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Comment #6 posted by kaptinemo on March 15, 2002 at 06:00:33 PT:
How do you spell "Quicksand"?
(With apologies to Mr. Webster) A-F-G-H-A-N-I-S-T-A-NAsa's esprit de cops and confidence in his men is almost touching. But my mind keeps remembering Viet Nam. I remember very clearly early news reports showing paratroopers in their STRAC uniforms meeting with President Johnson just before they were being shipped off to the butcher's shop. So young, so completely unprepared for what awaited them. Needless to say, many of them didn't come back.Any Caucasian face that shows up in Afghanistan now is an automatic target for people who think it is an express ticket to Paradise to kill an infidel.I almost feel sorry for them. Almost...but not quite. 
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Comment #5 posted by mayan on March 14, 2002 at 17:33:34 PT
We know exactly where the opium is growing. We can see it from satellite view. It is not hidden by jungle foliage as is the coca in South America. If we wanted to spray it with the infamous "Roundup x 26" we could very easily. Or we could simply bomb it with the weaponry already over there.The thing is...the U.S. Government has no intention of destroying the opium, just like they have no real intention of destroying Columbia's coca. Like Chronwell said, Asa is complicit in drug running & has been for a long time. That's why the Bush family made him head of the DEA. They knew from his Mena days that he was one of the few people in the nation who could pull off what they are attempting to pull off right now. The G is the most sophisticated cartell in the world...isn't it obvious?Don't think the G is complicit? Just ask Ken Bucchi.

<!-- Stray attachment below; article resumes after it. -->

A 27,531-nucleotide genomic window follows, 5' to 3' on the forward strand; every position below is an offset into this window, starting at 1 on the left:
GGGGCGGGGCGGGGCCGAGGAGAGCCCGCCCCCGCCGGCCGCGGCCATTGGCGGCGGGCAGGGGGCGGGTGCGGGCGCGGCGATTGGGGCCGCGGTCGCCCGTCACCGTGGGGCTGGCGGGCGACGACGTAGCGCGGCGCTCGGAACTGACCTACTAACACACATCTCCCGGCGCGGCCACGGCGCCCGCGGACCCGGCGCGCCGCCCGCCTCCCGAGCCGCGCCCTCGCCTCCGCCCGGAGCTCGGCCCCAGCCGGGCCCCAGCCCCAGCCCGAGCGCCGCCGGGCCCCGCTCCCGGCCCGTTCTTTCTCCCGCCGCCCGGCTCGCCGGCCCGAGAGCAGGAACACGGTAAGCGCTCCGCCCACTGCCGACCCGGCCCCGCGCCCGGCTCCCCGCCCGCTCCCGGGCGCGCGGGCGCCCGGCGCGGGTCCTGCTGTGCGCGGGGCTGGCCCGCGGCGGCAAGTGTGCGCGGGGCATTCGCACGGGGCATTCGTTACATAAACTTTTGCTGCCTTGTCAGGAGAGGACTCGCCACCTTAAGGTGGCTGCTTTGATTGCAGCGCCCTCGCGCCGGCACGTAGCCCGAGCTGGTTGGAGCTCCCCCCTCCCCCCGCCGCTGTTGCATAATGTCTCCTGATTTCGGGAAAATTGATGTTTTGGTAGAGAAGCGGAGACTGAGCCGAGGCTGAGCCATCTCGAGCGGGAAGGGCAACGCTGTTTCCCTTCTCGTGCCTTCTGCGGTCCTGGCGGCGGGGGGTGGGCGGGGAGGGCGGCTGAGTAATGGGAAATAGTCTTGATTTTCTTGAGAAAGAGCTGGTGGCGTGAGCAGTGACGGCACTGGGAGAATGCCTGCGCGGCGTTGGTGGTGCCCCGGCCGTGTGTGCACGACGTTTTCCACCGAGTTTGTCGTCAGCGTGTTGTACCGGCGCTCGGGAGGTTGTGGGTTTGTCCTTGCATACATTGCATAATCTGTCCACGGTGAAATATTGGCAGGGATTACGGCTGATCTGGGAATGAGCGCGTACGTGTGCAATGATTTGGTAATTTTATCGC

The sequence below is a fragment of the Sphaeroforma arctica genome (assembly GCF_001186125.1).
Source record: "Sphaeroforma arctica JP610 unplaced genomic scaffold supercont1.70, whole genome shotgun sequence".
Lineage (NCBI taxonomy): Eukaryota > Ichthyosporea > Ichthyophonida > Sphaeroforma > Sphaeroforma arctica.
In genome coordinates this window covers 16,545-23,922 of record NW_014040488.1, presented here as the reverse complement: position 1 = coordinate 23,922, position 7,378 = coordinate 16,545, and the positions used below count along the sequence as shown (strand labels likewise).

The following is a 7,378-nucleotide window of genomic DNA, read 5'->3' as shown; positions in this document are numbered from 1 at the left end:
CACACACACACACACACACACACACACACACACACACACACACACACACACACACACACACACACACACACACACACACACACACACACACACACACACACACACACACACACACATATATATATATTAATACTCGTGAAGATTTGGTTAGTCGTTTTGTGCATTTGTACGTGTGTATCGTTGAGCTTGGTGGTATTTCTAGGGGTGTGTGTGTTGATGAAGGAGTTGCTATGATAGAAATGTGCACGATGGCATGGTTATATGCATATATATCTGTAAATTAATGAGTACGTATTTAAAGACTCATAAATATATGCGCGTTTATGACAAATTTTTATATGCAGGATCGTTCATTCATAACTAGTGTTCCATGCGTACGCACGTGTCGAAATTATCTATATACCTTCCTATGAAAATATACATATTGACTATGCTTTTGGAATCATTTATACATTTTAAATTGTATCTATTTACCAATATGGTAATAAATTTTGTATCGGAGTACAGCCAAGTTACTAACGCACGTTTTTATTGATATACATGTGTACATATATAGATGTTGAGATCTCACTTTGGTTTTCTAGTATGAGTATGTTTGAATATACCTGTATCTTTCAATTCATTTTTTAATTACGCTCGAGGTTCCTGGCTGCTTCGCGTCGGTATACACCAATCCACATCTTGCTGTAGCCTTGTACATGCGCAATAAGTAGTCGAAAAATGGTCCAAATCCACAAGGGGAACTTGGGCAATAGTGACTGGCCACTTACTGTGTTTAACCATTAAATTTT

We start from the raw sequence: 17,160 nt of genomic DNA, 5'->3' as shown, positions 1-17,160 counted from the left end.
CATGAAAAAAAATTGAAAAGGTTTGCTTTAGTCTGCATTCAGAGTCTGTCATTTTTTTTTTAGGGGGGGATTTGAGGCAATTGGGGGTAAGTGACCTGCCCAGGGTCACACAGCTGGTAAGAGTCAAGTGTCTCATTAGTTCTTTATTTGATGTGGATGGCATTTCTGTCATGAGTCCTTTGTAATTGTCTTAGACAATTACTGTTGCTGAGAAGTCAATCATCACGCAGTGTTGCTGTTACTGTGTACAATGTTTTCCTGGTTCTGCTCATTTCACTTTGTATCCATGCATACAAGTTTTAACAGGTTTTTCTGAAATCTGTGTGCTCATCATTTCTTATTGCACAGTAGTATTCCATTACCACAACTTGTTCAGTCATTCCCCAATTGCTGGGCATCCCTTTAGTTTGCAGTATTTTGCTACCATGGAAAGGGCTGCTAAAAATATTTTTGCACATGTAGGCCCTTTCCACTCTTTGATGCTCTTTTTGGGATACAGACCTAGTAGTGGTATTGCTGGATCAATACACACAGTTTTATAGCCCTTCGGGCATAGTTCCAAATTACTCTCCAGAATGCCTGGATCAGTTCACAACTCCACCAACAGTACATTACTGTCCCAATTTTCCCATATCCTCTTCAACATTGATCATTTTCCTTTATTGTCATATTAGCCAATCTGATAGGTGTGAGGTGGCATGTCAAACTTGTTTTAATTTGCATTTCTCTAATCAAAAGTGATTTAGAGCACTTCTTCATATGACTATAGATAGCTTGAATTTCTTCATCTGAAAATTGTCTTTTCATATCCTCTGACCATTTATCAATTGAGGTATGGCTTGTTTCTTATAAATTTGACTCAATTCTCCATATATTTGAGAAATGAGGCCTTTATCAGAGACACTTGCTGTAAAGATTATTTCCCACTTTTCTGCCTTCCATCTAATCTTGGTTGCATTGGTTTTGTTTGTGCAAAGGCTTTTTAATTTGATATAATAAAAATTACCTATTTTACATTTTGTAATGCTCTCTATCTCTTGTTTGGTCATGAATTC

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Comment #4 posted by BGreen on March 14, 2002 at 15:56:37 PT
Look out
The Afghans are not like the Amerikan people you've terrorized, Agent of death Hutchinson, so you better be glad you've got crazy agents who "are ready, willing and anxious to be there because it is so important to our nation." The Afghani people have proven themselves by decimating the Soviet army.Your agents are going to die horrible deaths, and then Bush is going to unleash an attack upon Afghanistan that is bloodier than anything we've seen yet. He's already threatened nuclear attacks against non-nuclear countries, so this isn't out of the question.
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Comment #1 posted by Chronwell on March 14, 2002 at 13:25:50 PT:

Hutchison is wicked
This same man, Asa Hutchison, the fearless drug-war man from AK stood during the 1980s by while tons of coke were flown into Bill Clinton's CIA airport in Mena, AK. Now he will go to Afghanistan and dictate "drug policy" to Asians when he and Ill Bill were basically cooperating with men selling coke to American citizens. Check out for more on the Mena, AK airport.